Purananuru, Puṟanāṉūṟu, Puṟanānūṟu: 2 definitions
Purananuru means something in Hinduism, Sanskrit, the history of ancient India. If you want to know the exact meaning, history, etymology or English translation of this term then check out the descriptions on this page. Add your comment or reference to a book if you want to contribute to this summary article.
General definition (in Hinduism)Source: WikiPedia: Hinduism
Purananuru (Tamil: புறநானூறு) is a Tamil poetic work in the Eṭṭuttokai (one of the eighteen melkanakku noolgal). Sangam Collection is classified into Patiṉeṇmēlkaṇakku and Patiṉeṇkīḻkaṇakku and each classification has eighteen collections, as an anthology of Tamil literature, belonging to the Sangam period corresponding to between 1000 BCE – 300 CE. Purananuru is one of the eight books in the secular anthology of Sangam literature (1000 BCE - 300 CE), namely Ettuthokai.
Purananuru is a source of information on the political and social history of pre-historic Tamil Nadu. There is information on the various rulers who ruled the Tamil country before and during the Sangam era (1000 BCE – 300 CE).
India history and geographySource: Shodhganga: The significance of the mūla-beras (history)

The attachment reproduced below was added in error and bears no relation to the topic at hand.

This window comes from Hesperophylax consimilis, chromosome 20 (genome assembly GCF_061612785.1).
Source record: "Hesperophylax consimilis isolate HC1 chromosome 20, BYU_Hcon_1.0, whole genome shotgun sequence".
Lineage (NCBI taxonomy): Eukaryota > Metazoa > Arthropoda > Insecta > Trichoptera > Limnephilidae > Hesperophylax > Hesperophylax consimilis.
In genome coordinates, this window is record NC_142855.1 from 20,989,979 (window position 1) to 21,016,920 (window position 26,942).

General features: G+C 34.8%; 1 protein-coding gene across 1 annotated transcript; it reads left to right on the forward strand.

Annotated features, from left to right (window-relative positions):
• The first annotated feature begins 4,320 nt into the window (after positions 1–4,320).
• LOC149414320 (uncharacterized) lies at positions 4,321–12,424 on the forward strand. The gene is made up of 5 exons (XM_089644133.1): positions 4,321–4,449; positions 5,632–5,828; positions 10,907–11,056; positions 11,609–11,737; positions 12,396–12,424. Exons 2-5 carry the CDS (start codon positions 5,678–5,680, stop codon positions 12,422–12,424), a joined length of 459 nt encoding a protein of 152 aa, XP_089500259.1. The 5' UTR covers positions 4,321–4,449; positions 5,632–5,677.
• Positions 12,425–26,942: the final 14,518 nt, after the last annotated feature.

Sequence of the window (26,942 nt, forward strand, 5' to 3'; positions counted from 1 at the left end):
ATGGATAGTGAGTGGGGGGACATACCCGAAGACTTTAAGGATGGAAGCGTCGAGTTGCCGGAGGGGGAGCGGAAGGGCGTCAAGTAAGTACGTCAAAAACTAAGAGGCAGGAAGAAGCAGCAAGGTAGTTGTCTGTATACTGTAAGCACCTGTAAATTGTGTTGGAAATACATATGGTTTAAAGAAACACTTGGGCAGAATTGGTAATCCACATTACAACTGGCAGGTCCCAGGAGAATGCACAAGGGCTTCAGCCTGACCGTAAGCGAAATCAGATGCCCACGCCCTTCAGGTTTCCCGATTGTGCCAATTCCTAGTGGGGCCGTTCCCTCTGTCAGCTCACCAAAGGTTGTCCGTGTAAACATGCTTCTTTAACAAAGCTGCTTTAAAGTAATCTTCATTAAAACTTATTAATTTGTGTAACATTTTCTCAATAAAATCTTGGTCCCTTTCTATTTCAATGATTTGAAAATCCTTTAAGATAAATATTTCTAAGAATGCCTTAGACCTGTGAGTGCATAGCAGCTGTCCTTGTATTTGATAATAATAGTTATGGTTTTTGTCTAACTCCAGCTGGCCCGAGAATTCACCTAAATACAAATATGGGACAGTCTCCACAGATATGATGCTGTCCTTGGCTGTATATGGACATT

Puṟanānūṟu forms part of the Pattupāṭṭu (the ten idylls) which is classified as belonging to the Saṅgam (Caṅkam) corpus of classical Tamil literature.—The Puṟanānūṟu represents an anthology on the external world.
The history of India traces the identification of countries, villages, towns and other regions of India, as well as royal dynasties, rulers, tribes, local festivities and traditions and regional languages. Ancient India enjoyed religious freedom and encourages the path of Dharma, a concept common to Buddhism, Hinduism, and Jainism.
See also (Relevant definitions)
Search found 1 books and stories containing Purananuru, Puṟanāṉūṟu, Puṟanānūṟu; (plurals include: Purananurus, Puṟanāṉūṟus, Puṟanānūṟus). You can also click to the full overview containing English textual excerpts. Below are direct links for the most relevant articles:
The Religion and Philosophy of Tevaram (Thevaram) (by M. A. Dorai Rangaswamy)
Nayanar 68: Kochengat Chola (Koccenkat-cola) or Sengenar (Cenkanar) < [Volume 4.1.1 - A comparative study of the Shaivite saints the Thiruthondathogai]
Chapter 3.1 - Tripurantaka-murti (burning down of the three castles) < [Volume 2 - Nampi Arurar and Mythology]
Chapter 4.2 - Dakshinamurti < [Volume 2 - Nampi Arurar and Mythology]